data. What does the USRP do with IQ data pairs? In the USRP
documentation there is a block diagram of the Digital Down Converter,
but there is no diagram of the Digital Up Converter.

Q2) If I have x(t) data (just time-domain data samples that have been
generated by an external program that is completely unrelated to GNU
Radio) that I want to transmit, how do I convert it to the necessary IQ
data? What frequency do I use in the calculations?

Q3) Given a stream of IQ data pairs, how do I convert them to plain-ole
vanilla x(t) time-domain samples?

Supposedly, as near as I can tell, there is a direct equivalency between
data represented as time-domain samples and the same data represented as
IQ data pairs. Is this true? If so, then it should be possible to
convert back and forth between the two representations? Is this the
case?

Here is what I see from where I am sitting:

There is a time domain signal at the front of the Digital Down Converter
(DDC) in the USRP that I will call x(t). This signal (assuming the same
signal is applied to both DDC inputs) follows two paths to produce the
i(t) and q(t) samples that are delivered to the user over the USB
interface.

Therefore the relationship between x(t), the signal that I am interested
in, and the i(t) and q(t) samples that I actually get to see are:

i(t) = x(t) * sin(wt)
q(t) = x(t) * cos(wt)

Now, I know that there is also the decimation low pass filter which, up
to this point, I have been ignoring but may actually hold the key. I
don’t know.

Assuming that x(t) has no frequency components that are going to get
aliased, how do I recover x(t) from the i(t) and q(t) samples?

Several people have responded, some to the list and some to me
privately, that you just treat i(t) and q(t) and the components of a
complex number and use the four-quadrant arctangent function. Typical of
these responses has been:

=====================================================
Interpret I and Q as real and imaginary part of a complex number:

R = I + jQ.

Then |R| = sqrt(I^2 + Q^2) and ang® = atan2(imag(z),real(z)), where
“atan2” (four-quadrant inverse tangent, a Matlab function, to get the
signs right).

You’re simply looking for magnitude and phase (angle) of a complex
number.

But that doesn’t work because there is, as I am looking at things, a
fundamental sign ambiguity involved. I tried to make that clear in my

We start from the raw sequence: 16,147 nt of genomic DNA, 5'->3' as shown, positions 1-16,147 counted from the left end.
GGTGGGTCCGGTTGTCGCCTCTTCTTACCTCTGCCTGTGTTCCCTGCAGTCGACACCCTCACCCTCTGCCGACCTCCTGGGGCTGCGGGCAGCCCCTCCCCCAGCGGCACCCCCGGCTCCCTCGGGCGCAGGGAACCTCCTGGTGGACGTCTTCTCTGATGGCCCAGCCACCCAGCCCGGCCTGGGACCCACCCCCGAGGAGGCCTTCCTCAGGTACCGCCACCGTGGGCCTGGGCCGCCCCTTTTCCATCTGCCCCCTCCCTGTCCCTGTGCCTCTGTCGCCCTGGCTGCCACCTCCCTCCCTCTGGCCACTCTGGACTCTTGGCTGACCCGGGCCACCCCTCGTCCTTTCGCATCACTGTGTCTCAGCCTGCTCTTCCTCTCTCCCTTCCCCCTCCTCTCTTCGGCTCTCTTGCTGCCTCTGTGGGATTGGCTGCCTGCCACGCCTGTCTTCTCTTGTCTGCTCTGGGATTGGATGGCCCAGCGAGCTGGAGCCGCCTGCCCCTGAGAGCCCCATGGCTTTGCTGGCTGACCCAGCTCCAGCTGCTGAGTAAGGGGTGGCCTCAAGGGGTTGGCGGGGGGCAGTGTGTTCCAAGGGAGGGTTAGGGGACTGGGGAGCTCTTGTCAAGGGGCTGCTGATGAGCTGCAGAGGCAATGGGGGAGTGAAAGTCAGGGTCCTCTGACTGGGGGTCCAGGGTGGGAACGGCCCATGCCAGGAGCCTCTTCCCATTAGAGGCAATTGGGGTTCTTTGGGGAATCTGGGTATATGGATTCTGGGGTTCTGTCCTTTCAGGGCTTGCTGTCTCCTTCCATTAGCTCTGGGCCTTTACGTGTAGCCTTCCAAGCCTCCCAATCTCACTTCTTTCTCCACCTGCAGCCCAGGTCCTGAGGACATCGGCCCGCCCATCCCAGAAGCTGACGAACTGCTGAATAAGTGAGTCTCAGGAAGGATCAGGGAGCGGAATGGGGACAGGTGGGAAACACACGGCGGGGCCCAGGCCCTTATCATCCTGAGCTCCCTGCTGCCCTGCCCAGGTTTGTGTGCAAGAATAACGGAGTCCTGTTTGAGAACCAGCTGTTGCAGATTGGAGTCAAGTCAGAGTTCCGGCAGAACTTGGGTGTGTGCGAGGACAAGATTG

original post and obviously failed to do so, hence I will be explicit in
my reasoning here. If I am wrong at some step, perhaps someone can spot
it and point it out.

First off, R is not the x(t) I am looking for. R is a complex sequence.
So unless there is an unambiguous mapping between R and x(t), then it
doesn’t help.

Second, the closest mapping is not R = I + jQ, but rather R = Q + jI. To
see this, consider:

Z(t) = x(t) * e^(jwt)

Z(t) = x(t) * (cos(wt) + j*sin(wt))

Z(t) = x(t)cos(wt) + jx(t)*sin(wt)

Z(t) = q(t) + j*i(t)

Now, finding the magnitude of x(t) is very straightforward since:

|Z(t)| = sqrt(q^2(t)+i^2(t))

|Z(t)| = sqrt(x^2(t)*cos^2(wt) + x^2(t)*sin^2(t))

|Z(t)| = sqrt(x^2(t)*[cos^2(wt) + sin^2(t)])

|Z(t)| = sqrt(x^2(t)*[cos^2(wt) + sin^2(t)])

|Z(t)| = sqrt(x^2(t))

|Z(t)| = |x(t)|

Fine so far, but now I need to determine if x(t) is positive or
negative.

IF I know what the phase of (wt) is, then I can trivially determine the
sign of x(t). A couple of responses I have gotten basically tell me to
use this information even though the original post specifically stated
that all I have are the i(t) and q(t) data.

What people keep suggesting is to use the four-quadrant arctangent, but
the problem is that knowing which quadrant an i(t),q(t) data pair is in
does not tell me which quadrant (wt) is in. It only allows me to
determine which of two possible quadrants (wt) is in and I need to know
the sign of x(t) in order to distinguish between them.

phi(Z(t)) = atan2(q(t), i(t))

phi(Z(t)) = atan2(x(t)*cos(wt), x(t)*sin(wt))

As a specific example of this ambiguity, let’s say that sample number
34765 yields the following for i(t) and q(t) at that point:

i(34765) = 0.500
q(34765) = 0.866

What is x(34765)?

Well, if (w*34765) = 30 deg, then we have the following:

x(t) = 1.0
wt = 30 degrees
sin(wt) = 0.500
cos(wt) = 0.866
i(t) = 0.500
q(t) = 0.866

But if (w*34765) = 210 deg, then we have:

x(t) = -1.0
wt = 210 degrees
sin(wt) = -0.500
cos(wt) = -0.866
i(t) = 0.500
q(t) = 0.866

So the problem remains: Given only the i(t) and q(t) samples, which is
all the USRP gives back, how do I reconstruct x(t)?

On Sat, 18 Aug 2007, Jens E. wrote:

On Fri, Aug 17, 2007 at 05:23:06PM -0600, Bahn William L Civ USAFA/DFCS wrote:

Q1) One of the formats in which I can send data to the USRP is as IQ data. What does the USRP do with IQ data pairs? In the USRP documentation there is a block diagram of the Digital Down Converter, but there is no diagram of the Digital Up Converter.

It is exactly the opposite of the DDC. …

I’m not sure if this is pertinent for your project, but there is code
that does just this in the FPGA, in the MRFM project in GNU Radio. This
is not the usual FPGA code that runs in the USRP, but it can run in the
USRP. This code implements the block diagram at

http://www.research.cornell.edu/KIC/events/MRFM2006/pdfs/Jacky%20talk/jacky-talk.html

in the slide labelled Heterodyne control. The block labelled DUC does
the upconversion, reconstructing x(t) from I and Q.

The DUC in this code is not the DUC used by the usual USRP FPGA code,